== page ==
Response to Stowe on Information Overload

July 18, 2008 at 7:24 am | Posted in Attention Management, interruption science | 1 Comment

Today’s blog entry is from a comment I posted in Stowe Boyd’s blog where he poo-poo’ed the idea of information overload as a legitimate problem. I guess it’s summed up in the title of his post “Overload, Schmoverload: The Myth Of Personal Productivity“. Unfortunately his blog template seems to clip long link names, so here they are in full.

There’s no “right” answer in the debate between those that believe information overload will soon cause the heads of information workers will begin to pop like popcorn as they slump over in their fuzzy cubicles and those that believe we’re just adapting to the new flow.  I toggle back and forth between both points of view myself depending on what I’m facing at that time. 

What I propose is a focus on attention management (specifically what I’ve been writing about as enterprise attention management) that focuses on how enterprises can help information workers to pull the important messages forward and push the less important messages back.  Whether you see information overload as a crisis or just one more thing people are adapting to, improving efficiency is something everyone should be able to get behind.  I blogged about this at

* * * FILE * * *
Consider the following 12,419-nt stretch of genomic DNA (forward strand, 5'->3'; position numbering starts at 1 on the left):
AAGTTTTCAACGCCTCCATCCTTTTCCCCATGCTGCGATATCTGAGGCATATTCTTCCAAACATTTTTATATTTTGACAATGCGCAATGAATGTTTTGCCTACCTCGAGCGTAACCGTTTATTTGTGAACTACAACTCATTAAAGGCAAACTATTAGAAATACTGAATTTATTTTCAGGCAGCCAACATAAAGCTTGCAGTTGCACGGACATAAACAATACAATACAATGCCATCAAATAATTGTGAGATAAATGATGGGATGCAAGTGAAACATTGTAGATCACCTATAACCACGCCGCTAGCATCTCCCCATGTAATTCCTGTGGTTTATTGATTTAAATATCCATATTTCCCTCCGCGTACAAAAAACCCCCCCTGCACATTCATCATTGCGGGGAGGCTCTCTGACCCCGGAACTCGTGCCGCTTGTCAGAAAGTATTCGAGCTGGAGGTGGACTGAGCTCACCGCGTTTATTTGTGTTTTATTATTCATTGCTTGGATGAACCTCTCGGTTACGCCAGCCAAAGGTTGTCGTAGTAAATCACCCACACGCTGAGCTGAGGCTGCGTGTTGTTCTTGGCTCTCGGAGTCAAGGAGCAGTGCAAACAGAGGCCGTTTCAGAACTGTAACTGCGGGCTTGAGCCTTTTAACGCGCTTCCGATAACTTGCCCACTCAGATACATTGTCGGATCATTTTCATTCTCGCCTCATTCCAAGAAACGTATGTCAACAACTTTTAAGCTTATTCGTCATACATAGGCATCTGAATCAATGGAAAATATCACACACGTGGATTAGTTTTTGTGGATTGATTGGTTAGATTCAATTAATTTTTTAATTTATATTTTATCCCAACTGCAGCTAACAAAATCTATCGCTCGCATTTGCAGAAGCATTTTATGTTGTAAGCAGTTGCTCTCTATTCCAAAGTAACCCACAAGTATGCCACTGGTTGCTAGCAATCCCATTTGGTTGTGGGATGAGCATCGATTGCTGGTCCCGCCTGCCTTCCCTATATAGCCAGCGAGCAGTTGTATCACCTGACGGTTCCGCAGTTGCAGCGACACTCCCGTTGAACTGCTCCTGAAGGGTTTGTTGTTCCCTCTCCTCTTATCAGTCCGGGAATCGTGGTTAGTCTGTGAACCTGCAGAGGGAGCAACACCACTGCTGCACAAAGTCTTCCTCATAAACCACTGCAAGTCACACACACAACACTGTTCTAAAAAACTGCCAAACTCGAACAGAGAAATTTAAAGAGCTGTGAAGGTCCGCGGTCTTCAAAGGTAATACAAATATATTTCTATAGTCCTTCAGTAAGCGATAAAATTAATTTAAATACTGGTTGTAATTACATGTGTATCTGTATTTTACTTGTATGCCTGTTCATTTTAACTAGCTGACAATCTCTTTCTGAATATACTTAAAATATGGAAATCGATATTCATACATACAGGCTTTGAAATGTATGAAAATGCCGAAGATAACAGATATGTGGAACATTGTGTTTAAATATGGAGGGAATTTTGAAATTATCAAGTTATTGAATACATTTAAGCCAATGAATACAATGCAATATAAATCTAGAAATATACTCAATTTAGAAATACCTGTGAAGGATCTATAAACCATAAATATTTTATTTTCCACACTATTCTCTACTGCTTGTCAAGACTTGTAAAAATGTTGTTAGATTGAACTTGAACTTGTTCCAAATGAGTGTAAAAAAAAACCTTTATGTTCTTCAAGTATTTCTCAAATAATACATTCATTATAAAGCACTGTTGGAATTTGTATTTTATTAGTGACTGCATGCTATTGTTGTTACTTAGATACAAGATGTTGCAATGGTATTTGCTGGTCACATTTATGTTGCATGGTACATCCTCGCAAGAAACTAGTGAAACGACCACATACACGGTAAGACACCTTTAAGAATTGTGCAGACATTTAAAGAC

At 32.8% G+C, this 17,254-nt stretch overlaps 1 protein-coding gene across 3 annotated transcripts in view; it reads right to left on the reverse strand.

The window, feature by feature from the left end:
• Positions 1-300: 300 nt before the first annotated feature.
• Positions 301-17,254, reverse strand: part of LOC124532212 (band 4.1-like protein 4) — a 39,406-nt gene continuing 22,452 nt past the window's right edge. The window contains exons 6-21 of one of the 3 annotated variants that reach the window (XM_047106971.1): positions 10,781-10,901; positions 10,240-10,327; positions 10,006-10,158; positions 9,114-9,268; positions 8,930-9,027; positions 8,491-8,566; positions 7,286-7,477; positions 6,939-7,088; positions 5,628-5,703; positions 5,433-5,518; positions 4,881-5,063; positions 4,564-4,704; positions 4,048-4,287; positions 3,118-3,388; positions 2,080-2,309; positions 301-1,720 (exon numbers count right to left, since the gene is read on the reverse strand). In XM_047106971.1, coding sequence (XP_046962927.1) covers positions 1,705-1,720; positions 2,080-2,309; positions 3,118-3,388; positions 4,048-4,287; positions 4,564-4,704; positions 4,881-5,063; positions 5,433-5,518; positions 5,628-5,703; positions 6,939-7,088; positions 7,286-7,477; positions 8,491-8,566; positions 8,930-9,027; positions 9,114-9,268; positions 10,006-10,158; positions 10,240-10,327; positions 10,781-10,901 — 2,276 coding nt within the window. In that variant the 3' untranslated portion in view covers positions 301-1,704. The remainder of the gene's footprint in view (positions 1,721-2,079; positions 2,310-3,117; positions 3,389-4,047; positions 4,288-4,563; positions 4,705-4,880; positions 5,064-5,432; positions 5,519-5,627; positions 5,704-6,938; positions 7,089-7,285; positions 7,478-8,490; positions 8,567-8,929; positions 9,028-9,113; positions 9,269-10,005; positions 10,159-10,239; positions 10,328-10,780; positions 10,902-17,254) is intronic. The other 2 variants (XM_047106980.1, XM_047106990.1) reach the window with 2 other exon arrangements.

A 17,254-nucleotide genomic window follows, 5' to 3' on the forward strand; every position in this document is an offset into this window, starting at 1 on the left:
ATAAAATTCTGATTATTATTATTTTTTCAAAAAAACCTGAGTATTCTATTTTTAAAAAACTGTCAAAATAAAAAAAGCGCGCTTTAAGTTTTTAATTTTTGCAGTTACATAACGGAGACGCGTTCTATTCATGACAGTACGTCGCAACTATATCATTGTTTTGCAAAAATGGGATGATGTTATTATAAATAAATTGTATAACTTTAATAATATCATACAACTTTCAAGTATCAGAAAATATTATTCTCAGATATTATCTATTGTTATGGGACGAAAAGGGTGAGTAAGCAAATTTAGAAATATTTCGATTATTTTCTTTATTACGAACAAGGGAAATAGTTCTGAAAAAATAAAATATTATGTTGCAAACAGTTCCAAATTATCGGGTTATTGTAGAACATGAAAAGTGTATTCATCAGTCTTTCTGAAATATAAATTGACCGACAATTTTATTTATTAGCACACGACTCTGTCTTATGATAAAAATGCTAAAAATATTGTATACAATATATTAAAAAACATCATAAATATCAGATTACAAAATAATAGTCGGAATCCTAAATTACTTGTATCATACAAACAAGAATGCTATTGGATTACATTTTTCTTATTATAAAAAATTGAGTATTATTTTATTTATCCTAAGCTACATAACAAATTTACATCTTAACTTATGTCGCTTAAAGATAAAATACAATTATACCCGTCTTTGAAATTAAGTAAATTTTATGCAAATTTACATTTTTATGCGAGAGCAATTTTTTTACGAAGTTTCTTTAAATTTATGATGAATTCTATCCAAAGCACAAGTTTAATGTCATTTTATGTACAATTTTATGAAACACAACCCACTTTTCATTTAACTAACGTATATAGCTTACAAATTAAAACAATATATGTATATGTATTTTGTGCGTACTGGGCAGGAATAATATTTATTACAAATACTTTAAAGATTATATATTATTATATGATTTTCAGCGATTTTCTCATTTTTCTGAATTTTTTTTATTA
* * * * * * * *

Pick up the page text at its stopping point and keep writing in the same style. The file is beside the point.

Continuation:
And I fully agree with what I have called closed-loop analysis and you term as network productivity.  For those who learned not to be selfish in kindergarden, what is important is the value of interruptions to everyone in the loop as a whole, not just you.  If a 5 minute interruption of you for clarification saves me a day of work, you’d be a jerk to say no. I just posted a set of interruption patterns to try to clarify the good-and-bad nature of interruptions and the need to look at the closed-loop at


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  1. […] buy into all of that – I really do.  I’m not a member of Stowe Boyd’s “overload, schmoverload” club. But it seems like at the other extreme a “war on interruptions” was declared somewhere […]

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